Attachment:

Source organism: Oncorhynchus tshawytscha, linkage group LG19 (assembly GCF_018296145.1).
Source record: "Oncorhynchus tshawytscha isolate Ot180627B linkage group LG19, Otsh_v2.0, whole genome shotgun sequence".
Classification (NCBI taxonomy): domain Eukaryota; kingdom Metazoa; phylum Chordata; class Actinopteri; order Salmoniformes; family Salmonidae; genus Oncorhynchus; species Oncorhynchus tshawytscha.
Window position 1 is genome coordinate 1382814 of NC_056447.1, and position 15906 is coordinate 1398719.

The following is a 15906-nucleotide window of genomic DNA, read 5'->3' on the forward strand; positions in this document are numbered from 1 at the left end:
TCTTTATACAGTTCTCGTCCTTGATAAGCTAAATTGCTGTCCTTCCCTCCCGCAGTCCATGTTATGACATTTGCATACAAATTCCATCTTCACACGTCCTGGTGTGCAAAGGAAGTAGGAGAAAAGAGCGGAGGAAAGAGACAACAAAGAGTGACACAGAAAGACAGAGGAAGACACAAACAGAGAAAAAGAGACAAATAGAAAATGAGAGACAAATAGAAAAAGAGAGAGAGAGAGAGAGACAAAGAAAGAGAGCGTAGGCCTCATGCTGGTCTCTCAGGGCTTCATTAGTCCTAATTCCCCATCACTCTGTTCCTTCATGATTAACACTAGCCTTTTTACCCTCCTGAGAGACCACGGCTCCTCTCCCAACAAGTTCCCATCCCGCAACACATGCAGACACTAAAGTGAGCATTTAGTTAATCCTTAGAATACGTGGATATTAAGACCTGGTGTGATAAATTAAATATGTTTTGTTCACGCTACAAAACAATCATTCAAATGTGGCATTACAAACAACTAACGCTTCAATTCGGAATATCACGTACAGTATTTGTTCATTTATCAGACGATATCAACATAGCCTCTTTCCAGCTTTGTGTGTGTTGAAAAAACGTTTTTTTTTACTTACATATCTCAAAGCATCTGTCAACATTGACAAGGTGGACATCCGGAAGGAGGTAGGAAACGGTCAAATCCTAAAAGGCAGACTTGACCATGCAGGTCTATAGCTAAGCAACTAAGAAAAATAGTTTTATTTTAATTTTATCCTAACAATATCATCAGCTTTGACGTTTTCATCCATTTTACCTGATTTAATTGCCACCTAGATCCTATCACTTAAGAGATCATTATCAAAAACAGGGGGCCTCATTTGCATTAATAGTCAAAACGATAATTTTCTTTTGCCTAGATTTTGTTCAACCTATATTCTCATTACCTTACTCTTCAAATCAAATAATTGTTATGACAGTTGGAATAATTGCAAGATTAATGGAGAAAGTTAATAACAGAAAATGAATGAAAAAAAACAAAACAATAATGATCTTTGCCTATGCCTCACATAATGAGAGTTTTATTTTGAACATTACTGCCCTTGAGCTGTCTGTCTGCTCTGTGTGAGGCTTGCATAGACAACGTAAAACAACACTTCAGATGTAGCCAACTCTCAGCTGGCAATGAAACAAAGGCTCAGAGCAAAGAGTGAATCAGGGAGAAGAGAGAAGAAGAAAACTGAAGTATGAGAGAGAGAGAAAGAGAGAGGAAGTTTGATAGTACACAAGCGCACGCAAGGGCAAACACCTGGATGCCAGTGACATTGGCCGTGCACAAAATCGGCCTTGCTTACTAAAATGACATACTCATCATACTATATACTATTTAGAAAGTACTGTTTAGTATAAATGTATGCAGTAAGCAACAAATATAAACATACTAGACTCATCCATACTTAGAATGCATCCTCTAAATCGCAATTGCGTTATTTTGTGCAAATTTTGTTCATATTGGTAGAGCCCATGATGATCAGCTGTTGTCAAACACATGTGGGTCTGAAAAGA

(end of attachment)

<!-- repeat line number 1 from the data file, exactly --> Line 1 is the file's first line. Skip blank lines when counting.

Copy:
Source organism: Oncorhynchus tshawytscha, linkage group LG19 (assembly GCF_018296145.1).